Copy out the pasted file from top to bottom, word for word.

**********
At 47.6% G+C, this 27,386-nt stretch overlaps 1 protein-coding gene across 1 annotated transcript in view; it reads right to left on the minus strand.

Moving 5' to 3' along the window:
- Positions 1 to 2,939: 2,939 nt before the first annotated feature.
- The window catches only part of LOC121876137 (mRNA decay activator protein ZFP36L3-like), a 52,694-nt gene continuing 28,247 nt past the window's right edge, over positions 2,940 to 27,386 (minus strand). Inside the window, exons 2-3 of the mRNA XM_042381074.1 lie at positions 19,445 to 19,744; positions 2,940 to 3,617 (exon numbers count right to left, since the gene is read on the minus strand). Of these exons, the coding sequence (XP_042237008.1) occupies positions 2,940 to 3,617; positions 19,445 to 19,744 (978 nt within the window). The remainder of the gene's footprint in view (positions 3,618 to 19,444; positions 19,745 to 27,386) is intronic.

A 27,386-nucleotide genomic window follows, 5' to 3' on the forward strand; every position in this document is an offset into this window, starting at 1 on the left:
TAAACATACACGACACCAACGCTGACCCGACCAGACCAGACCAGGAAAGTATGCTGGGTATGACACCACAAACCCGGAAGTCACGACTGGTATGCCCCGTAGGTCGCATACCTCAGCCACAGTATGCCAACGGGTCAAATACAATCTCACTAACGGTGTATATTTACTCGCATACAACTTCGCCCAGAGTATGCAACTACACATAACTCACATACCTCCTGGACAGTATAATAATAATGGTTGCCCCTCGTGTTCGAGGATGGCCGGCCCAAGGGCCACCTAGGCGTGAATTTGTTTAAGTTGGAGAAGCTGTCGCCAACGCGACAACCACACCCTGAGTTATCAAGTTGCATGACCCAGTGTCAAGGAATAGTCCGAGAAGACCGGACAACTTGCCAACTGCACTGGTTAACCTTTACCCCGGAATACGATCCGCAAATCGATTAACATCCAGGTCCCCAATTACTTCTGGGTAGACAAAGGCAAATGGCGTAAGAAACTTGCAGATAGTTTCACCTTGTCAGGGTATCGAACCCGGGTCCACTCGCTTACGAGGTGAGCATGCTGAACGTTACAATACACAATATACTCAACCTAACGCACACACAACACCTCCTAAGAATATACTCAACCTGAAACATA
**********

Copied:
At 47.6% G+C, this 27,386-nt stretch overlaps 1 protein-coding gene across 1 annotated transcript in view; it reads right to left on the minus strand.

Moving 5' to 3' along the window:
- Positions 1 to 2,939: 2,939 nt before the first annotated feature.
- The window catches only part of LOC121876137 (mRNA decay activator protein ZFP36L3-like), a 52,694-nt gene continuing 28,247 nt past the window's right edge, over positions 2,940 to 27,386 (minus strand). Inside the window, exons 2-3 of the mRNA XM_042381074.1 lie at positions 19,445 to 19,744; positions 2,940 to 3,617 (exon numbers count right to left, since the gene is read on the minus strand). Of these exons, the coding sequence (XP_042237008.1) occupies positions 2,940 to 3,617; positions 19,445 to 19,744 (978 nt within the window). The remainder of the gene's footprint in view (positions 3,618 to 19,444; positions 19,745 to 27,386) is intronic.

A 27,386-nucleotide genomic window follows, 5' to 3' on the forward strand; every position in this document is an offset into this window, starting at 1 on the left:
TAAACATACACGACACCAACGCTGACCCGACCAGACCAGACCAGGAAAGTATGCTGGGTATGACACCACAAACCCGGAAGTCACGACTGGTATGCCCCGTAGGTCGCATACCTCAGCCACAGTATGCCAACGGGTCAAATACAATCTCACTAACGGTGTATATTTACTCGCATACAACTTCGCCCAGAGTATGCAACTACACATAACTCACATACCTCCTGGACAGTATAATAATAATGGTTGCCCCTCGTGTTCGAGGATGGCCGGCCCAAGGGCCACCTAGGCGTGAATTTGTTTAAGTTGGAGAAGCTGTCGCCAACGCGACAACCACACCCTGAGTTATCAAGTTGCATGACCCAGTGTCAAGGAATAGTCCGAGAAGACCGGACAACTTGCCAACTGCACTGGTTAACCTTTACCCCGGAATACGATCCGCAAATCGATTAACATCCAGGTCCCCAATTACTTCTGGGTAGACAAAGGCAAATGGCGTAAGAAACTTGCAGATAGTTTCACCTTGTCAGGGTATCGAACCCGGGTCCACTCGCTTACGAGGTGAGCATGCTGAACGTTACAATACACAATATACTCAACCTAACGCACACACAACACCTCCTAAGAATATACTCAACCTGAAACATA